Before My Wharton MBA, There Was Farming

Dairy Farming

I grew up as a suburban kid. During my middle school summer breaks my parents used to ship me off to work at their family farms. I assumed they did it just to get a break from keeping me out of trouble but looking back, I realize they also did it to teach me the lessons they both learned growing up on dairy farms. Those summers on the farm helped me in my career in ways my MBA did not. Here are the lessons I learned as a dairy farm “intern.”

1. What Hard Work Really Is. I’ve clocked 100-hour weeks in my consulting career and know how that feels. But in the middle of any crazy project, I knew I would get a break at some point. My dairy farmer family never got vacations, holidays or even weekends off. For 365 days a year they had to milk the cows morning and night, for the cows’ sake and their own. Witnessing that gave my young self a perspective on what “hard work” looked like.

 

2. How a Good Colleague Acts. Of course some events like weddings or funerals forced dairy farmers to trade in their overalls for their one Sunday suit and take a day away from work. The cows don’t take a break though, so the work still needed to be done. When one farmer missed a milking, it meant a neighbor did two milkings back to back without making a fuss. My folks simply knew colleagues are supposed to have each other’s backs.

 

 3. Calm Confidence is a Force Multiplier. A typical dairy cow weighs about 1,500 pounds, or much more than 10 times what I weighed at the time. An animal that size could crush or kick the life out of me without even meaning harm. My uncles taught me to be safe. I taught myself how to control animals that size by projecting calm confidence.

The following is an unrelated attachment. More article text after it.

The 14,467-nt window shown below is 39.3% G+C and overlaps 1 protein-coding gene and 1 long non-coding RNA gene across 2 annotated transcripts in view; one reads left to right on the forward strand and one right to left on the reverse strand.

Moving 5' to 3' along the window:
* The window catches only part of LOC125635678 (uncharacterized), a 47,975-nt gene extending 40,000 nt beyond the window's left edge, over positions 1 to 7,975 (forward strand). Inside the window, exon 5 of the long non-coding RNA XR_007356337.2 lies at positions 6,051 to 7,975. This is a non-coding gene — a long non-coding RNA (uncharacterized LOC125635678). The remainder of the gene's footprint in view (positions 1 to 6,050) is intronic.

4. Find Safe-Fail Teaching Opportunities. The thing I most enjoyed on the farm was getting to drive pickup trucks long before I was legally old enough. Looking back, I realize my uncles were carefully selecting what, where and how I got to drive. If they let me drive alone, it was only in off-road fields where the bumps slowed me long before my immature judgement did. When I did inevitably dent a fender, it was on a beat up old truck. I felt so scared telling my uncle that I knew I never wanted to dent a car again.

 

5. Track Your Results. Cows produce an average of about eight gallons (30 liters) of milk per day and my uncles milked about 25-30 cows. If their 500-gallon bulk tanks were at least 90 percent full when the dairy truck came every other day, they knew they were profitable. If it was lower, they knew they had to fix something quickly to get things to breakeven. That taught me the value of frequent and concrete performance feedback as a way to ensure long-term goals get achieved.

 

6. Internships as Gateways. My parents were the first in their respective families to go to college. As a result of their hard work, I grew up as a privileged suburban kid who as an adolescent was starting to become more focused on what clothes my classmates had than what kind of person I wanted to be. By exposing me to a world completely foreign to my suburban existence, I got perspective on where I was, where my parents had come from, and where I could be. Those summers introduced me to idols who wore overalls, and that has centered me throughout my career as I moved through more stylish circles.

 

Like most small dairy farms, both of my family’s dairy farms shut down years ago. As an MBA-trained capitalist, I understand why. That said, I remember those lessons well and I keep the old milk bucket I used as a daily reminder. I wish every future MBA and chief operating officer had a chance to work at a small family dairy farm for at least one summer.  

 

Editor’s note: The original version of this article appeared on LinkedIn on Feb. 10, 2016.

Wharton Magazine - Background

Type to Search

See all results